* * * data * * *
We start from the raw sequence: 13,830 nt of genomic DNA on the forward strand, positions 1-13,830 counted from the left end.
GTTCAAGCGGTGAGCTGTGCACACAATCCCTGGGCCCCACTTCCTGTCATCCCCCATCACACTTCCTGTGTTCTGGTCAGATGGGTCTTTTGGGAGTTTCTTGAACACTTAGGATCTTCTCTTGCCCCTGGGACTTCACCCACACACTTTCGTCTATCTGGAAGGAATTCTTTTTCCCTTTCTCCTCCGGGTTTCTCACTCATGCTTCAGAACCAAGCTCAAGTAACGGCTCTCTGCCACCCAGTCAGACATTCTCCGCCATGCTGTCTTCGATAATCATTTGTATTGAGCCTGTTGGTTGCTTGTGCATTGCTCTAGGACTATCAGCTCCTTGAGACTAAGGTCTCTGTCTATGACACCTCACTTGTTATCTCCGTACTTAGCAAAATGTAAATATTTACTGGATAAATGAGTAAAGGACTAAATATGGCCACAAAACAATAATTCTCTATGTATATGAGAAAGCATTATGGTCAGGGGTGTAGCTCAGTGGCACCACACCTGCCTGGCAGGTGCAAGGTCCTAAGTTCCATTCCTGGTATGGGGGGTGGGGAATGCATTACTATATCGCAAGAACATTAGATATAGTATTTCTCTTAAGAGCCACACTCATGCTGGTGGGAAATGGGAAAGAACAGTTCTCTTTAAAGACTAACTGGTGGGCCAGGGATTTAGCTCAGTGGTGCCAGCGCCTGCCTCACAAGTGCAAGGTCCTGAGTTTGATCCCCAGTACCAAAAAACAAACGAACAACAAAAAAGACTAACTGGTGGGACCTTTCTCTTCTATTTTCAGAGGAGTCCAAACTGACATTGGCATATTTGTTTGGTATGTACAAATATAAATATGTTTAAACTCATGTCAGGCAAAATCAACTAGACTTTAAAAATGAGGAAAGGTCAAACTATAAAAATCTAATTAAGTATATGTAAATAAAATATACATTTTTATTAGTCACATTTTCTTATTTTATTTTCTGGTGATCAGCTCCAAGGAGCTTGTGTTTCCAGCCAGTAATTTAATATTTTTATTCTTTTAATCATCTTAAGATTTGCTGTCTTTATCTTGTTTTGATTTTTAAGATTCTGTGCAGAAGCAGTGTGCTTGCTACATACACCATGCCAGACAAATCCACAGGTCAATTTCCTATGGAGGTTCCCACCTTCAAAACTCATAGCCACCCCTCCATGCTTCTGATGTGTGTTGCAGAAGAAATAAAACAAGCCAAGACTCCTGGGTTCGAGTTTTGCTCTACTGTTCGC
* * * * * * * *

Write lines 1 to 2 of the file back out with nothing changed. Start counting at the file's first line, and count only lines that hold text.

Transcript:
We start from the raw sequence: 13,830 nt of genomic DNA on the forward strand, positions 1-13,830 counted from the left end.
GTTCAAGCGGTGAGCTGTGCACACAATCCCTGGGCCCCACTTCCTGTCATCCCCCATCACACTTCCTGTGTTCTGGTCAGATGGGTCTTTTGGGAGTTTCTTGAACACTTAGGATCTTCTCTTGCCCCTGGGACTTCACCCACACACTTTCGTCTATCTGGAAGGAATTCTTTTTCCCTTTCTCCTCCGGGTTTCTCACTCATGCTTCAGAACCAAGCTCAAGTAACGGCTCTCTGCCACCCAGTCAGACATTCTCCGCCATGCTGTCTTCGATAATCATTTGTATTGAGCCTGTTGGTTGCTTGTGCATTGCTCTAGGACTATCAGCTCCTTGAGACTAAGGTCTCTGTCTATGACACCTCACTTGTTATCTCCGTACTTAGCAAAATGTAAATATTTACTGGATAAATGAGTAAAGGACTAAATATGGCCACAAAACAATAATTCTCTATGTATATGAGAAAGCATTATGGTCAGGGGTGTAGCTCAGTGGCACCACACCTGCCTGGCAGGTGCAAGGTCCTAAGTTCCATTCCTGGTATGGGGGGTGGGGAATGCATTACTATATCGCAAGAACATTAGATATAGTATTTCTCTTAAGAGCCACACTCATGCTGGTGGGAAATGGGAAAGAACAGTTCTCTTTAAAGACTAACTGGTGGGCCAGGGATTTAGCTCAGTGGTGCCAGCGCCTGCCTCACAAGTGCAAGGTCCTGAGTTTGATCCCCAGTACCAAAAAACAAACGAACAACAAAAAAGACTAACTGGTGGGACCTTTCTCTTCTATTTTCAGAGGAGTCCAAACTGACATTGGCATATTTGTTTGGTATGTACAAATATAAATATGTTTAAACTCATGTCAGGCAAAATCAACTAGACTTTAAAAATGAGGAAAGGTCAAACTATAAAAATCTAATTAAGTATATGTAAATAAAATATACATTTTTATTAGTCACATTTTCTTATTTTATTTTCTGGTGATCAGCTCCAAGGAGCTTGTGTTTCCAGCCAGTAATTTAATATTTTTATTCTTTTAATCATCTTAAGATTTGCTGTCTTTATCTTGTTTTGATTTTTAAGATTCTGTGCAGAAGCAGTGTGCTTGCTACATACACCATGCCAGACAAATCCACAGGTCAATTTCCTATGGAGGTTCCCACCTTCAAAACTCATAGCCACCCCTCCATGCTTCTGATGTGTGTTGCAGAAGAAATAAAACAAGCCAAGACTCCTGGGTTCGAGTTTTGCTCTACTGTTCGC